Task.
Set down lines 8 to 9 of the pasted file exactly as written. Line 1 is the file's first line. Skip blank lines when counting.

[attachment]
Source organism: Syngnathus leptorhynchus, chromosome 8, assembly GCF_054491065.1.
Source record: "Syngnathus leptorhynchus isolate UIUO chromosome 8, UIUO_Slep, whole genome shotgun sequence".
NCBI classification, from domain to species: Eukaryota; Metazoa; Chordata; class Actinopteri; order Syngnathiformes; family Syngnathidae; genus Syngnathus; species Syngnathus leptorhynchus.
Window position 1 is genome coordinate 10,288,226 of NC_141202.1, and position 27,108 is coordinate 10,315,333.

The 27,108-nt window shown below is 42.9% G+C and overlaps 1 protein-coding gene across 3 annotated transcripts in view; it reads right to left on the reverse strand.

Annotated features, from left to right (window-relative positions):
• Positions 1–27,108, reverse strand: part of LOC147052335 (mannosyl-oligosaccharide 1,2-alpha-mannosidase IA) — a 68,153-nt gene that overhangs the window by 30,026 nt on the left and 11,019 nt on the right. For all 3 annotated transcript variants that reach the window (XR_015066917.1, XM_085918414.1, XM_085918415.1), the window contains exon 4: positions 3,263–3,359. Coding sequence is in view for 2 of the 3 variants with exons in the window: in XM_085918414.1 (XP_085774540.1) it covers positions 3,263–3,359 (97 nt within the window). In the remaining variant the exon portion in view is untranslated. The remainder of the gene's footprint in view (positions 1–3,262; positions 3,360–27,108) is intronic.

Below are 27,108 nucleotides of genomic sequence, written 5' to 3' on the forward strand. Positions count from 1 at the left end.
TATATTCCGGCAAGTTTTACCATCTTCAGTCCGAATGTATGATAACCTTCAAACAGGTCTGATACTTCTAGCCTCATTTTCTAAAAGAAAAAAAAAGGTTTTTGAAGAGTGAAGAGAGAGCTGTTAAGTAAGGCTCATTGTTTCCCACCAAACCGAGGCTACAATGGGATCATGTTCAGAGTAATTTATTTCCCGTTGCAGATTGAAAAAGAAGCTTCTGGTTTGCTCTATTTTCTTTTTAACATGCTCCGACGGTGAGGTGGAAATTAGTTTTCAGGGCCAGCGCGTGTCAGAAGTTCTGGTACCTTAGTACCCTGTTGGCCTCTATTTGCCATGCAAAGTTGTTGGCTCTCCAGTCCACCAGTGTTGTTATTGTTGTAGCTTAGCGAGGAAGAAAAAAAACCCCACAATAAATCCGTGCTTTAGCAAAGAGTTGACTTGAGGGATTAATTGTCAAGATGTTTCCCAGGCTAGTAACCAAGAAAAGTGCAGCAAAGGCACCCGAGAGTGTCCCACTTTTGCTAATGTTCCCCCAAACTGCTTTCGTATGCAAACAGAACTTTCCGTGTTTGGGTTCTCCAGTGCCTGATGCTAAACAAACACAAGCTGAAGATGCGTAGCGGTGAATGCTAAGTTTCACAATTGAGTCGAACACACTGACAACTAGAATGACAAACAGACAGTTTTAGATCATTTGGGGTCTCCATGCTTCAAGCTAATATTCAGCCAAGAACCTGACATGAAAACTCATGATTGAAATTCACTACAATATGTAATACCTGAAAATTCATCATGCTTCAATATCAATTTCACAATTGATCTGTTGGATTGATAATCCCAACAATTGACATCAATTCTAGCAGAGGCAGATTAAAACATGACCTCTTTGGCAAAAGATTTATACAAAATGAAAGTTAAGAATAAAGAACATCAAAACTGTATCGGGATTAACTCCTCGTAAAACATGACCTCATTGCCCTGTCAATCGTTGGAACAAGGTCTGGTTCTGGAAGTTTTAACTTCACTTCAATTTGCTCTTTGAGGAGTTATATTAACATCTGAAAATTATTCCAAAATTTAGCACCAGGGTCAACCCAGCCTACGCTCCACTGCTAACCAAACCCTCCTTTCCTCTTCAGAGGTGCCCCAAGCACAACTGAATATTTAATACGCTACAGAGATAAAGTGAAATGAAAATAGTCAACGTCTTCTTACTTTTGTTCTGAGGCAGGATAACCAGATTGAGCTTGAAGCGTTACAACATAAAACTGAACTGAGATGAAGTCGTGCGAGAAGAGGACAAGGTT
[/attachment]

Below are 27,108 nucleotides of genomic sequence, written 5' to 3' on the forward strand. Positions count from 1 at the left end.
TATATTCCGGCAAGTTTTACCATCTTCAGTCCGAATGTATGATAACCTTCAAACAGGTCTGATACTTCTAGCCTCATTTTCTAAAAGAAAAAAAAAGGTTTTTGAAGAGTGAAGAGAGAGCTGTTAAGTAAGGCTCATTGTTTCCCACCAAACCGAGGCTACAATGGGATCATGTTCAGAGTAATTTATTTCCCGTTGCAGATTGAAAAAGAAGCTTCTGGTTTGCTCTATTTTCTTTTTAACATGCTCCGACGGTGAGGTGGAAATTAGTTTTCAGGGCCAGCGCGTGTCAGAAGTTCTGGTACCTTAGTACCCTGTTGGCCTCTATTTGCCATGCAAAGTTGTTGGCTCTCCAGTCCACCAGTGTTGTTATTGTTGTAGCTTAGCGAGGAAGAAAAAAAACCCCACAATAAATCCGTGCTTTAGCAAAGAGTTGACTTGAGGGATTAATTGTCAAGATGTTTCCCAGGCTAGTAACCAAGAAAAGTGCAGCAAAGGCACCCGAGAGTGTCCCACTTTTGCTAATGTTCCCCCAAACTGCTTTCGTATGCAAACAGAACTTTCCGTGTTTGGGTTCTCCAGTGCCTGATGCTAAACAAACACAAGCTGAAGATGCGTAGCGGTGAATGCTAAGTTTCACAATTGAGTCGAACACACTGACAACTAGAATGACAAACAGACAGTTTTAGATCATTTGGGGTCTCCATGCTTCAAGCTAATATTCAGCCAAGAACCTGACATGAAAACTCATGATTGAAATTCACTACAATATGTAATACCTGAAAATTCATCATGCTTCAATATCAATTTCACAATTGATCTGTTGGATTGATAATCCCAACAATTGACATCAATTCTAGCAGAGGCAGATTAAAACATGACCTCTTTGGCAAAAGATTTATACAAAATGAAAGTTAAGAATAAAGAACATCAAAACTGTATCGGGATTAACTCCTCGTAAAACATGACCTCATTGCCCTGTCAATCGTTGGAACAAGGTCTGGTTCTGGAAGTTTTAACTTCACTTCAATTTGCTCTTTGAGGAGTTATATTAACATCTGAAAATTATTCCAAAATTTAGCACCAGGGTCAACCCAGCCTACGCTCCACTGCTAACCAAACCCTCCTTTCCTCTTCAGAGGTGCCCCAAGCACAACTGAATATTTAATACGCTACAGAGATAAAGTGAAATGAAAATAGTCAACGTCTTCTTACTTTTGTTCTGAGGCAGGATAACCAGATTGAGCTTGAAGCGTTACAACATAAAACTGAACTGAGATGAAGTCGTGCGAGAAGAGGACAAGGTT